DETERMINING THE GROSS INCOME OF A MILITARY SERVICE MEMBER FOR PURPOSES OF CHILD SUPPORT : Blawgs

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DETERMINING THE GROSS INCOME OF A MILITARY SERVICE MEMBER FOR PURPOSES OF CHILD SUPPORT

by Kedra Gotel on 12/03/12

Recently, we were asked by Kelly A. Miles, the Family Law Chair of the State Bar of Georgia to participate in a webinar to discuss the topic of gross income for military service members who are obligated to pay child support.  We were very thankful for the opportunity to sit down with John Camp, a military law expert and the drafter of Georgia’s military compensation statute and present the material to the members of the State Bar.  Below you will find the main bullet points when seeking or defending a child support action.

            Military Compensation and Allowances applies to the following persons/groups:

·         Parent

·         On active duty

·         In Armed Forces or Reserves

·         Armed Forces includes Army, Navy, Air Force, Marine, Coast Guard Public Health Service, Public Health Service and National Guard or Air National Guard

            Gross monthly income shall include:

·         Base Pay/Basic Pay

1.      Taxable and makes up largest portion of service member’s check

2.      Determined by rank and length of service

3.      Fixed by law in the Department of Defense pay table

·         Drill Pay

1.      Applies to Reservists and National Guard

2.      Fixed by law in the Department of Defense pay table

·         Basic Allowance for Subsistence or BAS

1.      Non taxable allowance

2.      A stipend meant to offset the service member’s meals

3.      It is NOT meant to compensate service member for cost of food to his/her family

4.      Service members who are currently in basic training or boot camp do NOT receive BAS because their meals are actually provided to them in government facilities

·         Basic Allowance for Housing

1.      Non taxable allowance

2.      Government housing quarters or cash substitute provided to service members

3.      Allowance generally increases with rank and amount varies with location and number of dependents.  Georgia does not follow this rule.

4.      In Georgia, BAH is determined at the pay grade which does not reflect number of dependents.  BAH also does not include area variable housing costs. For example, if the service member is located in New York but his/her dependents reside in Georgia.  You must go to the Department of Defense pay table and locate the service member’s pay grade (i.e. E-7) at the without dependents rate.  You will place this figure on your child support worksheet only.  Place the actual BAH which includes the dependents on the Domestic Relations Financial Affidavit. For an example of the financial affidavit, see Superior Court Rule 24.2.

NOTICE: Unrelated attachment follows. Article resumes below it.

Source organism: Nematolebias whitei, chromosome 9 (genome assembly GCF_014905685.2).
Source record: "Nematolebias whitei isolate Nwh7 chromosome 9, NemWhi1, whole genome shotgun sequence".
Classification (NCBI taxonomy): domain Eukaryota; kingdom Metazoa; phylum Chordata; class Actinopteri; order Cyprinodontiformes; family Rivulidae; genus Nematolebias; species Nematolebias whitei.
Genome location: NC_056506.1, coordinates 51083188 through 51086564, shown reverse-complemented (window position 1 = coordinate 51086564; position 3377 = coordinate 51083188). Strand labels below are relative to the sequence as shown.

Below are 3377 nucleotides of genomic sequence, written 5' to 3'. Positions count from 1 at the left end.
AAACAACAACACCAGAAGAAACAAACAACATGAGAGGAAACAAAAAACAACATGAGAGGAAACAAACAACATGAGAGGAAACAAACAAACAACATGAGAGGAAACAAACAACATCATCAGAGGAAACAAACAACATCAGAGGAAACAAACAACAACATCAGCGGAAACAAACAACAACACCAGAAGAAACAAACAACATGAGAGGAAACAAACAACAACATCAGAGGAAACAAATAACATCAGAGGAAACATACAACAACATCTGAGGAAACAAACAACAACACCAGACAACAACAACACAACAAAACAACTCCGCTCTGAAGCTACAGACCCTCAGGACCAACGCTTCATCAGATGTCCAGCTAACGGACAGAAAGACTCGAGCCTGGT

·         Special Pay or Incentive Pay shall NOT be included in gross income for determining the child support obligation UNLESS the court or jury says it is included.  In Georgia, a jury can be empaneled to determine the amount of gross income of the parties.  This rule could be detrimental to the non-service member, custodial parent (i.e. the parent who is not in the military but has the child more than the 50% of the time).  There are a number of special pays service members receive including Flight Pay, Hazardous Duty Pay, Medical Special Pay, Nuclear Pay, Sea Pay, Jump Pay, Dive Pay, Submarine Pay, Family Separation Pay, etc.  The key to convincing the court to include such special or incentive pay as gross income is to argue consistency of pay, duration of pay, and that the pay is so germane to the service member’s job that failure to include it would be unjust.  Otherwise, either the judge or the jury may determine that the special pay will not be included in the calculation of child support.

            Now that we know what is included in gross income, where do we find the information?  The first document you should consult is the Leave and Earnings Statement or LES.  The LES is equivalent to the civilian employee’s paystub.  LES are received by the service member on the 1st and 15th of each month and are received electronically.  It is a detailed statement of the service member’s earnings, deductions, length of service, pay grade, etc.  The LES, however, may not reflect bonuses received since bonuses often come in a separate check from DFAS (Defense Finance and Accounting Services).  Georgia’s military compensation statute does NOT exempt bonuses from the child support obligation.  In fact, bonuses are specifically includable in gross income for determining child support.  Depending on the whether the bonus is recurring or non-recurring, there is always room to argue the bonus should be fully included, prorated, averaged over the year or a percent of the bonus should be included in the gross income.

            Finally, when you do not have an LES, consult the DoD pay table at www.dfas.mil/militarymembers/payentitlements/militarypaytables.html The pay table will provide guidance for the member’s pay including base pay, BAS, and BAH.  You must know the member’s rank and length of service.  Use the DoD pay table as well when the service member is receiving special pay and allowances but such figures do not reflect on the LES. 

            Thank you for taking time to read our latest blawg and we look forward to continuously serving the greater Atlanta community.  We would also like to thank the Family Law section of the State Bar of Georgia, Georgia Association of Black Women Attorneys and the family law section of the Gwinnett County Bar Association for extending us the opportunity to share the above information with its esteemed members.

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